U.S. Pima's Long-Term Role in the World ELS Market

Matthew S. Laughlin


The impact of the United States' sudden rise in the world ELS market more than four years ago is finally being fully realized by its chief competitors. You need to look no further than the price chart depicting four consecutive years of price cuts by Egypt to measure the effects of American Pima's emergence in this specialized market. Before the arrival of the U.S., this rather predictable market was controlled by Egypt. It was the only country which offered a reliable supply of exportable, high-quality ELS cotton year in and year out. Its primary competitors - countries such as the former Soviet Union, China, Peru, India, Sudan and Israel - could not consistently compete in supply and quality because of governmental intervention and production problems. Egypt was able to control the market and, for all intents and purposes, the price. The 1988 arrival of the United States into the global ELS picture could not have come at a better time for the chief importers of this extra fine cotton. Prices had reached an all-time high as supply had shrunk to a shortage level. Egypt and other competitors, however, looked upon the intrusion of the U.S. in their coveted market as a mere annoyance, something that would surely go away once the major ELS-consuming countries had made their point about run-away prices. But what the suppliers did not see coming was a devastating world economic recession which would lead to a sustained reduction of 35% in world use of ELS cotton since 1986. Price, which served more as an excuse to keep traditional suppliers like Egypt honest, has become a matter of survival in today's market.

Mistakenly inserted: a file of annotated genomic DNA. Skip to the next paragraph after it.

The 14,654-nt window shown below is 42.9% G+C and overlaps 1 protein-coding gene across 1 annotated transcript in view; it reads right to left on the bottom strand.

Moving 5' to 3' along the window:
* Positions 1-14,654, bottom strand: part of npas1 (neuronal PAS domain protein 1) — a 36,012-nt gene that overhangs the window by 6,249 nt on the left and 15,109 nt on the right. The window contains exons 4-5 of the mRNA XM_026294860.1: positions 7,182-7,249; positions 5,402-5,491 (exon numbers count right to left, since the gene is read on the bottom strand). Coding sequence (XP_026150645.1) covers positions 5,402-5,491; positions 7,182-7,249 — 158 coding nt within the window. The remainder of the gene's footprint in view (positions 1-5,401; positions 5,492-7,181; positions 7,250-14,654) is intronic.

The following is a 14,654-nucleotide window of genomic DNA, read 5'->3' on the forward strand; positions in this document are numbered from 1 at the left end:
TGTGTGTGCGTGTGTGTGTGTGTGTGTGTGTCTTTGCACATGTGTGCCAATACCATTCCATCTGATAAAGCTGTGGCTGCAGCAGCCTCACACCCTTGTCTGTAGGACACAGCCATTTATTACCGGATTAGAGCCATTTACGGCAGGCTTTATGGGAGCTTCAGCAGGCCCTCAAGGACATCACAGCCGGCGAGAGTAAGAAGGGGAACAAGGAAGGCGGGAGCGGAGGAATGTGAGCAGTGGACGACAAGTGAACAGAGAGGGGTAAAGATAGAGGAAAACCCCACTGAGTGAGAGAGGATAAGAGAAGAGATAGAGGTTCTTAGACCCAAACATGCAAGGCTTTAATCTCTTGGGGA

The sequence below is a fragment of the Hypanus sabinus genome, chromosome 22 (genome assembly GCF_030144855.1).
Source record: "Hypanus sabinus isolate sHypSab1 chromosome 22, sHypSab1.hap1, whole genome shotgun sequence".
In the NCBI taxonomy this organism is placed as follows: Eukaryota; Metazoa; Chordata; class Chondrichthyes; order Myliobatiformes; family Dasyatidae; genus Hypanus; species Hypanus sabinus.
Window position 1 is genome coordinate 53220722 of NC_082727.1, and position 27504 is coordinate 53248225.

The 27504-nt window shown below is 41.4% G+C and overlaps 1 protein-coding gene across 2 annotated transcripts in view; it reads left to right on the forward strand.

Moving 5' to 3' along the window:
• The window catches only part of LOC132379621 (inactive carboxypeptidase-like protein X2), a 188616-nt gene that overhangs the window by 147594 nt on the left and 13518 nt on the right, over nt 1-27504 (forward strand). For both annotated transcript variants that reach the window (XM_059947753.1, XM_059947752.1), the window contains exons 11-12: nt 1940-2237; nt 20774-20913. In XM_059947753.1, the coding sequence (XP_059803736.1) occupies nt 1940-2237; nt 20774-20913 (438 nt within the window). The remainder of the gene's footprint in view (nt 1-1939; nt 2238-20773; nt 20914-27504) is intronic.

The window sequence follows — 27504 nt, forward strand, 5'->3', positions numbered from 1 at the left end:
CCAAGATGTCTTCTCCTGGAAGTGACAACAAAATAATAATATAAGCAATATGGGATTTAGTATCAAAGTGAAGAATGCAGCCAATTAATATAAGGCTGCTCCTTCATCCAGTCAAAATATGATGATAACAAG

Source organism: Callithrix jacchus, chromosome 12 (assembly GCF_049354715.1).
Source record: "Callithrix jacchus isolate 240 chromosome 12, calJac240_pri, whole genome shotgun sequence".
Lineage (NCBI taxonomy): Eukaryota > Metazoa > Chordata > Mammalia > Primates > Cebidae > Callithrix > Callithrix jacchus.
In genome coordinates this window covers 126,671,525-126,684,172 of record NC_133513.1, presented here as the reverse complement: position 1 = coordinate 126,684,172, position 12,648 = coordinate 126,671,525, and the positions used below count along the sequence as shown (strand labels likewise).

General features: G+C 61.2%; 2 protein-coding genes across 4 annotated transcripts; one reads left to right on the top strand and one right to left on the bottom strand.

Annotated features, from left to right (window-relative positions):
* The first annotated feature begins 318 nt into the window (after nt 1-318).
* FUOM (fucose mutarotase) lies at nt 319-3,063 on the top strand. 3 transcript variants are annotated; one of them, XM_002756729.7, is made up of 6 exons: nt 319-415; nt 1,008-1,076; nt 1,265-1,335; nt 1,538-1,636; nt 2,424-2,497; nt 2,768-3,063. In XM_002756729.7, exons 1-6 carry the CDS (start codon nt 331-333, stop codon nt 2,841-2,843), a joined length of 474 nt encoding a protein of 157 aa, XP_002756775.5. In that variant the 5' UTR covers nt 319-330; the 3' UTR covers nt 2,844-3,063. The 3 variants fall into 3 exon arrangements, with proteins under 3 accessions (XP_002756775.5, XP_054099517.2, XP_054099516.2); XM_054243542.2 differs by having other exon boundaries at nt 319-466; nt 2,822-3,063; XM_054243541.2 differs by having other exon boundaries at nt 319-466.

Reprinted from Proceedings of the 1994 Beltwide Cotton Conferences pp. 85 - 86
©National Cotton Council, Memphis TN

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Document last modified Sunday, Dec 6 1998